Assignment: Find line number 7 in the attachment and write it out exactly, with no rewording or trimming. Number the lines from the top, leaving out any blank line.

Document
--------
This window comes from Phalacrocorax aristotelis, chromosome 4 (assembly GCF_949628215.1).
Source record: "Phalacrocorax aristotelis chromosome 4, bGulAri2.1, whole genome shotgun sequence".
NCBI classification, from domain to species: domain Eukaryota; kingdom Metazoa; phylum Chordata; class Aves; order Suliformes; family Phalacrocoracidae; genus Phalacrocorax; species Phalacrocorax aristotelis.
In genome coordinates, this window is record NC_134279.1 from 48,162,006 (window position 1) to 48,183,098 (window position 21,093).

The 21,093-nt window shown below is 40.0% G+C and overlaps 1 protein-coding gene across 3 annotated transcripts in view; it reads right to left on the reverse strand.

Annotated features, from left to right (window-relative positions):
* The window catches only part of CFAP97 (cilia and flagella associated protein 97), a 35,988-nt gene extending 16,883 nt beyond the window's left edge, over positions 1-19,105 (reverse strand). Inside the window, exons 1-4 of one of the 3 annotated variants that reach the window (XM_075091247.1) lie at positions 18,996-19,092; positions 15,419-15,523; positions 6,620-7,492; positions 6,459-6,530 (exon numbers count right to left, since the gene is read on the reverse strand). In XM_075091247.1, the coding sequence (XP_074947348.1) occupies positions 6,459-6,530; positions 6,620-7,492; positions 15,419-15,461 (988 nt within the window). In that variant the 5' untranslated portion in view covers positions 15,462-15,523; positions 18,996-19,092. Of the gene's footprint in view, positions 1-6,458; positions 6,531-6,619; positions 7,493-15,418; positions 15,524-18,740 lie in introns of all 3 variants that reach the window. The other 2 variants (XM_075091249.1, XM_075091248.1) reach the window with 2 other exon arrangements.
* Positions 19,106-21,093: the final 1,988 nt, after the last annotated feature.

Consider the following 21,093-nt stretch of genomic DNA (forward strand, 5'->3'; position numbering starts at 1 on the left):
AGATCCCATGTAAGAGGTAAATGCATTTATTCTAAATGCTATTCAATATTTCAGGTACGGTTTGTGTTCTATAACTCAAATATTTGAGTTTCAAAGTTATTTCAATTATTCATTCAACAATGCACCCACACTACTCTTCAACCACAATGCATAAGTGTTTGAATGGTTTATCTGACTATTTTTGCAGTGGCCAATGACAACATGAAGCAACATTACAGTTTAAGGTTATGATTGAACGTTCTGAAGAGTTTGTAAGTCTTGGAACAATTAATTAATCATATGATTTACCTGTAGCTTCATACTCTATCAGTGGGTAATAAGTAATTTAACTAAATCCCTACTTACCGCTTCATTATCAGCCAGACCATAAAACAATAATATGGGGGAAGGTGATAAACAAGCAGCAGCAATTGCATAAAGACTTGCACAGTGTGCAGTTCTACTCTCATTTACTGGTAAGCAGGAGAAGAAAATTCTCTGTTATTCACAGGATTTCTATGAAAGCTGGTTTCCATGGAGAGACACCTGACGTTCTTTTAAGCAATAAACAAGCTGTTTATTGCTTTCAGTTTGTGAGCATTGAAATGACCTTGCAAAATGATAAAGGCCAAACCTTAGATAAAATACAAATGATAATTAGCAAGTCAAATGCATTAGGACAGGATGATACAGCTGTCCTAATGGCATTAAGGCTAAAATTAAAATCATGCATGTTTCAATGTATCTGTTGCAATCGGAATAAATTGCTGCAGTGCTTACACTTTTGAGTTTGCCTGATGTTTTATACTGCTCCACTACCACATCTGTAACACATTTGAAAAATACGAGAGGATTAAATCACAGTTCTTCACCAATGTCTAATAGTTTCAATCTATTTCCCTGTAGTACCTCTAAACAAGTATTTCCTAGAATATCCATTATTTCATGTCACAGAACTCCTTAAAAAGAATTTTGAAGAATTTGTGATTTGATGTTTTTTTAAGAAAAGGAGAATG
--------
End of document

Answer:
* The window catches only part of CFAP97 (cilia and flagella associated protein 97), a 35,988-nt gene extending 16,883 nt beyond the window's left edge, over positions 1-19,105 (reverse strand). Inside the window, exons 1-4 of one of the 3 annotated variants that reach the window (XM_075091247.1) lie at positions 18,996-19,092; positions 15,419-15,523; positions 6,620-7,492; positions 6,459-6,530 (exon numbers count right to left, since the gene is read on the reverse strand). In XM_075091247.1, the coding sequence (XP_074947348.1) occupies positions 6,459-6,530; positions 6,620-7,492; positions 15,419-15,461 (988 nt within the window). In that variant the 5' untranslated portion in view covers positions 15,462-15,523; positions 18,996-19,092. Of the gene's footprint in view, positions 1-6,458; positions 6,531-6,619; positions 7,493-15,418; positions 15,524-18,740 lie in introns of all 3 variants that reach the window. The other 2 variants (XM_075091249.1, XM_075091248.1) reach the window with 2 other exon arrangements.